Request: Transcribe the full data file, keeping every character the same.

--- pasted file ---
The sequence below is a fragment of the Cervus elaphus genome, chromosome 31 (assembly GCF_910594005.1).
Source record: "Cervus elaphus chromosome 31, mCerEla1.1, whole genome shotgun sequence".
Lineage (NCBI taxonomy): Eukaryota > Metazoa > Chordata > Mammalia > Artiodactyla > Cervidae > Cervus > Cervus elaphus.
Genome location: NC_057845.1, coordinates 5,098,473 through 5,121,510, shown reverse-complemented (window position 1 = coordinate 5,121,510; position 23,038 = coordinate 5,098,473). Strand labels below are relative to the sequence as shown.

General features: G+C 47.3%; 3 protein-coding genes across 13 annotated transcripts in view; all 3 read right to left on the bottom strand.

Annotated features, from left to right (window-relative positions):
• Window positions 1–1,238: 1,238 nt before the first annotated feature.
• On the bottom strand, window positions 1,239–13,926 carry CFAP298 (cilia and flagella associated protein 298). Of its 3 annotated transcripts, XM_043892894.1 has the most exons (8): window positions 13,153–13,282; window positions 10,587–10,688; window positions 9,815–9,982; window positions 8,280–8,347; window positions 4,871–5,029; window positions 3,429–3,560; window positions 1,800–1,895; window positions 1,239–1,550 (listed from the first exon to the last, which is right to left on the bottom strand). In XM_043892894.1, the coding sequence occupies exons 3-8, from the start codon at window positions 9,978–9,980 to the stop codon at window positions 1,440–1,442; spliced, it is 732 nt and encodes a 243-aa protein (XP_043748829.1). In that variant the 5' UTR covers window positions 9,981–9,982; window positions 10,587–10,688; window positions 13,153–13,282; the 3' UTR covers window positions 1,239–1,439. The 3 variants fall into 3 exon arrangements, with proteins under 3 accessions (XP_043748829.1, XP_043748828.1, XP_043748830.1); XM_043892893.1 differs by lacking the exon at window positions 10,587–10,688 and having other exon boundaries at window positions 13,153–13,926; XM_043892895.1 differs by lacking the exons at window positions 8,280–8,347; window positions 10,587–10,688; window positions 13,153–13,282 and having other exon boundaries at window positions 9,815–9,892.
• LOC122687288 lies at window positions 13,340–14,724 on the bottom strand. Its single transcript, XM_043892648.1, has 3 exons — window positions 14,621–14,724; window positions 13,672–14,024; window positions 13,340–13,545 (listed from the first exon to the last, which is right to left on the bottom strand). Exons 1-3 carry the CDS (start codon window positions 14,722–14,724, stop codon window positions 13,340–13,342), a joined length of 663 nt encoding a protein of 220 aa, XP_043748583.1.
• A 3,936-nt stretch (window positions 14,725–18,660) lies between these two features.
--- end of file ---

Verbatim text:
The sequence below is a fragment of the Cervus elaphus genome, chromosome 31 (assembly GCF_910594005.1).
Source record: "Cervus elaphus chromosome 31, mCerEla1.1, whole genome shotgun sequence".
Lineage (NCBI taxonomy): Eukaryota > Metazoa > Chordata > Mammalia > Artiodactyla > Cervidae > Cervus > Cervus elaphus.
Genome location: NC_057845.1, coordinates 5,098,473 through 5,121,510, shown reverse-complemented (window position 1 = coordinate 5,121,510; position 23,038 = coordinate 5,098,473). Strand labels below are relative to the sequence as shown.

General features: G+C 47.3%; 3 protein-coding genes across 13 annotated transcripts in view; all 3 read right to left on the bottom strand.

Annotated features, from left to right (window-relative positions):
• Window positions 1–1,238: 1,238 nt before the first annotated feature.
• On the bottom strand, window positions 1,239–13,926 carry CFAP298 (cilia and flagella associated protein 298). Of its 3 annotated transcripts, XM_043892894.1 has the most exons (8): window positions 13,153–13,282; window positions 10,587–10,688; window positions 9,815–9,982; window positions 8,280–8,347; window positions 4,871–5,029; window positions 3,429–3,560; window positions 1,800–1,895; window positions 1,239–1,550 (listed from the first exon to the last, which is right to left on the bottom strand). In XM_043892894.1, the coding sequence occupies exons 3-8, from the start codon at window positions 9,978–9,980 to the stop codon at window positions 1,440–1,442; spliced, it is 732 nt and encodes a 243-aa protein (XP_043748829.1). In that variant the 5' UTR covers window positions 9,981–9,982; window positions 10,587–10,688; window positions 13,153–13,282; the 3' UTR covers window positions 1,239–1,439. The 3 variants fall into 3 exon arrangements, with proteins under 3 accessions (XP_043748829.1, XP_043748828.1, XP_043748830.1); XM_043892893.1 differs by lacking the exon at window positions 10,587–10,688 and having other exon boundaries at window positions 13,153–13,926; XM_043892895.1 differs by lacking the exons at window positions 8,280–8,347; window positions 10,587–10,688; window positions 13,153–13,282 and having other exon boundaries at window positions 9,815–9,892.
• LOC122687288 lies at window positions 13,340–14,724 on the bottom strand. Its single transcript, XM_043892648.1, has 3 exons — window positions 14,621–14,724; window positions 13,672–14,024; window positions 13,340–13,545 (listed from the first exon to the last, which is right to left on the bottom strand). Exons 1-3 carry the CDS (start codon window positions 14,722–14,724, stop codon window positions 13,340–13,342), a joined length of 663 nt encoding a protein of 220 aa, XP_043748583.1.
• A 3,936-nt stretch (window positions 14,725–18,660) lies between these two features.